Sepsis screening tools designed to account for the physiological changes that may occur during pregnancy perform best from 20 weeks of pregnancy through 3 days postpartum, suggests research supported by the National Institutes of Health. In early pregnancy and later in the postpartum period, tools based on general sepsis screening criteria may more accurately predict which patients are at high risk for this life-threatening complication of infection. These findings promise to help guide health care providers in selecting the best strategies to screen patients for maternal sepsis, a leading cause of pregnancy-related deaths worldwide.
The work was led by Melissa E. Bauer, D.O., of Duke University and Elliott K. Main, M.D., of Stanford University. It appears in Obstetrics & Gynecology. Funding was provided by NIH’s Eunice Kennedy Shriver National Institute of Child Health and Human Development.
Without prompt treatment, sepsis can lead to tissue damage and organ failure. However, identifying maternal sepsis early can be challenging, in part because pregnancy-related changes such as a faster heart rate and a higher white blood cell count can mask signs of the condition.
Screening tools can help health care providers identify which patients need further evaluation for sepsis. An effective screening strategy must both accurately detect patients with sepsis and have a low rate of false-positives—when the test incorrectly identifies someone without sepsis as likely to have the condition. A high false-positive rate can lead to unnecessary testing and overuse of health care resources.
Researchers set out to evaluate the performance of five widely used sepsis screening tools to identify those that are best for assessing a person’s risk for maternal sepsis at different stages of pregnancy and the early postpartum period. Those who screen positive using these tools, which are based on vital sign measurements and levels of infection-fighting white blood cells, would need further tests to confirm a diagnosis of sepsis. Two of the five tools are considered “pregnancy-adjusted,” meaning that they account for the changes in heart rate, respiratory rate, and white blood cell counts that may occur during pregnancy.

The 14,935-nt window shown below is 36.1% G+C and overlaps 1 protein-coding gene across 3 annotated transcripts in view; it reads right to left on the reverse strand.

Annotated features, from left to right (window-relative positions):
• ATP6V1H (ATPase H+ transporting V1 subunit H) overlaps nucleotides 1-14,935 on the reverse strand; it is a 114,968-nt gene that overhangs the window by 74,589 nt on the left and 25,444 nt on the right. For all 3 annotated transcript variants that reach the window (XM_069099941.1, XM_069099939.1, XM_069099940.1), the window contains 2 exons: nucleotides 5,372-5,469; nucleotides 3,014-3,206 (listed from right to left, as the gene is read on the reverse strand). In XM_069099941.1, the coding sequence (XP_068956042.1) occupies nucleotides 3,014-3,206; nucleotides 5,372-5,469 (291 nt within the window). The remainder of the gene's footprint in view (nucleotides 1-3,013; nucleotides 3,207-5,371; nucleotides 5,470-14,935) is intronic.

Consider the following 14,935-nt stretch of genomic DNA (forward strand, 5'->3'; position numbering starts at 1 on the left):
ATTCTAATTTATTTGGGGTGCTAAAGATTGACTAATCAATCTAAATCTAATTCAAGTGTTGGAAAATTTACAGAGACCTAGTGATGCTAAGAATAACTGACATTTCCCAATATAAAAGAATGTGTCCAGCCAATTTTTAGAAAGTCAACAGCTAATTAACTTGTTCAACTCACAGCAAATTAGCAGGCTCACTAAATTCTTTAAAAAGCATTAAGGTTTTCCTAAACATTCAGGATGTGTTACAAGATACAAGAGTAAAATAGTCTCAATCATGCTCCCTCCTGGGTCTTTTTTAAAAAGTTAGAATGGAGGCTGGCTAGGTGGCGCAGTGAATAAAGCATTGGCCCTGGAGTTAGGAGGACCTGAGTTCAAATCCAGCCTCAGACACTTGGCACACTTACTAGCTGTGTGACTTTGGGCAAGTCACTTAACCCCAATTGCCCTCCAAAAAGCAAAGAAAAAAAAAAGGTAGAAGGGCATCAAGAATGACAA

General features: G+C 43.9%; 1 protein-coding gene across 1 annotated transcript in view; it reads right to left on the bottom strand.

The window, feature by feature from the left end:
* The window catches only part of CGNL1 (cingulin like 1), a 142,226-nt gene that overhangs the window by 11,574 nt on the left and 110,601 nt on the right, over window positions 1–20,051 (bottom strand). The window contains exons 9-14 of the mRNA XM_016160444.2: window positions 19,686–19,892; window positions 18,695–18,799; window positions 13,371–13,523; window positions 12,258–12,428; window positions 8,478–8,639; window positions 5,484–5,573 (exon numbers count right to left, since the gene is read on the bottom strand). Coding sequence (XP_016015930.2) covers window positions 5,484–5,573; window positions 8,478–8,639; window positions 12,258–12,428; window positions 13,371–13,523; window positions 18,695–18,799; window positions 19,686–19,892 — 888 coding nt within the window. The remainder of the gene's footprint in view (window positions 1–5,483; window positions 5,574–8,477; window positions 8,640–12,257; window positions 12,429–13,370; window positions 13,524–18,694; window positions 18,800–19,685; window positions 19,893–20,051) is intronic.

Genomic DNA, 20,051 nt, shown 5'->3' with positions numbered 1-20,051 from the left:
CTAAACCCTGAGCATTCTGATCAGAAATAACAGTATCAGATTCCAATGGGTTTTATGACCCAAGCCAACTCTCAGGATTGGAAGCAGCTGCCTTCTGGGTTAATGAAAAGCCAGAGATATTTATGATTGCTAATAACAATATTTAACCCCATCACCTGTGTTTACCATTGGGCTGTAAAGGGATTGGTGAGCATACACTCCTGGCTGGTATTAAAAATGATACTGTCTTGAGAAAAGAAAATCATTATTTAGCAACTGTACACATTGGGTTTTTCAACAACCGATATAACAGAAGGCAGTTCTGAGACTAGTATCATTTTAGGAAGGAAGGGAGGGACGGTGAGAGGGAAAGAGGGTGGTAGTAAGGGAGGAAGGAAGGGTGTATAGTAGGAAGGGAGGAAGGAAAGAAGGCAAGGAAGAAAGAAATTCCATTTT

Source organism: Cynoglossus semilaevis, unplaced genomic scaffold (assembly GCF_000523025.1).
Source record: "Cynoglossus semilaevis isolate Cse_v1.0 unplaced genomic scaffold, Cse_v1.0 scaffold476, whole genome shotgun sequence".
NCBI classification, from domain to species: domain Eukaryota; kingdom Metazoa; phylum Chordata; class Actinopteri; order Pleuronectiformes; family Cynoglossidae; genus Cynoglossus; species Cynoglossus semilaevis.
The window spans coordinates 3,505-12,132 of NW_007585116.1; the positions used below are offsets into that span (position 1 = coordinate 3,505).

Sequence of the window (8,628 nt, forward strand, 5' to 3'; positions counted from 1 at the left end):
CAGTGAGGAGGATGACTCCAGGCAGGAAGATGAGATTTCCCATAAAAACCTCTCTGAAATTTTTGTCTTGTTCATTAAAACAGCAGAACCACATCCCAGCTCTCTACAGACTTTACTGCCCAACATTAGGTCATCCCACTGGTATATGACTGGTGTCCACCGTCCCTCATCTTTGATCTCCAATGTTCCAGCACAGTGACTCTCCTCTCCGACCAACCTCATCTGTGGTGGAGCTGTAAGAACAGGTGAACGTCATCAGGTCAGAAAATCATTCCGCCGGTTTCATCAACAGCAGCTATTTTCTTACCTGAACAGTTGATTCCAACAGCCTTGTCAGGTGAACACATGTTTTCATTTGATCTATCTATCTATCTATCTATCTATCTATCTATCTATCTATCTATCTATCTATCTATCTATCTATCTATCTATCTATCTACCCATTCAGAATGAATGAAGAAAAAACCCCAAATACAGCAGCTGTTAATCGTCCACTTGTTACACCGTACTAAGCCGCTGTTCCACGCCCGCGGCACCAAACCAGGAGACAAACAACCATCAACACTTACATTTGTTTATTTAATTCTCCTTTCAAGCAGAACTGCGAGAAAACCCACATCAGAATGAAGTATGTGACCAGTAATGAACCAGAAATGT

The researchers uncovered substantial variations in the performance of the five tools at different times during and after pregnancy. In one study, they assessed electronic health record data for patients who delivered between 2016 and 2021 at 59 hospitals in 12 states. For these delivery hospitalizations, the two pregnancy-adjusted tools had the lowest false-positive rates (6.9% and 9.6%) and greater than 90% sensitivity—meaning they correctly identified almost all people with sepsis.
In a second study, the investigators evaluated data from the electronic health records of pregnant patients admitted for sepsis at 67 U.S. hospitals and of patients admitted for sepsis up to 42 days postpartum at 71 U.S. hospitals. They found that, for patients admitted at less than 20 weeks of pregnancy or more than 3 days postpartum, non-pregnancy-adjusted tools were better at predicting sepsis than pregnancy-adjusted tools. However, between 20 weeks of pregnancy through 3 days postpartum, pregnancy-adjusted screening tools had the highest sensitivity and lowest false-positive rates.
Based on their findings, the authors suggest that health care providers use a pregnancy-adjusted sepsis screening tool between 20 weeks of pregnancy and 3 days postpartum. Before 20 weeks of pregnancy and after 3 days postpartum, providers should use a non-pregnancy-adjusted tool. The authors stress that these screening tools should be part of a two-step process, in which those who screen positive are then further evaluated for sepsis.
Bauer ME et al. Performance characteristics of sepsis screening tools during antepartum and postpartum admissions. Obstetrics & Gynecology DOI: 10.1097/AOG.0000000000005480 (2023)
Main EK et al. Performance characteristics of sepsis screening tools during delivery admissions. Obstetrics & Gynecology DOI: 10.1097/AOG.0000000000005477 (2023)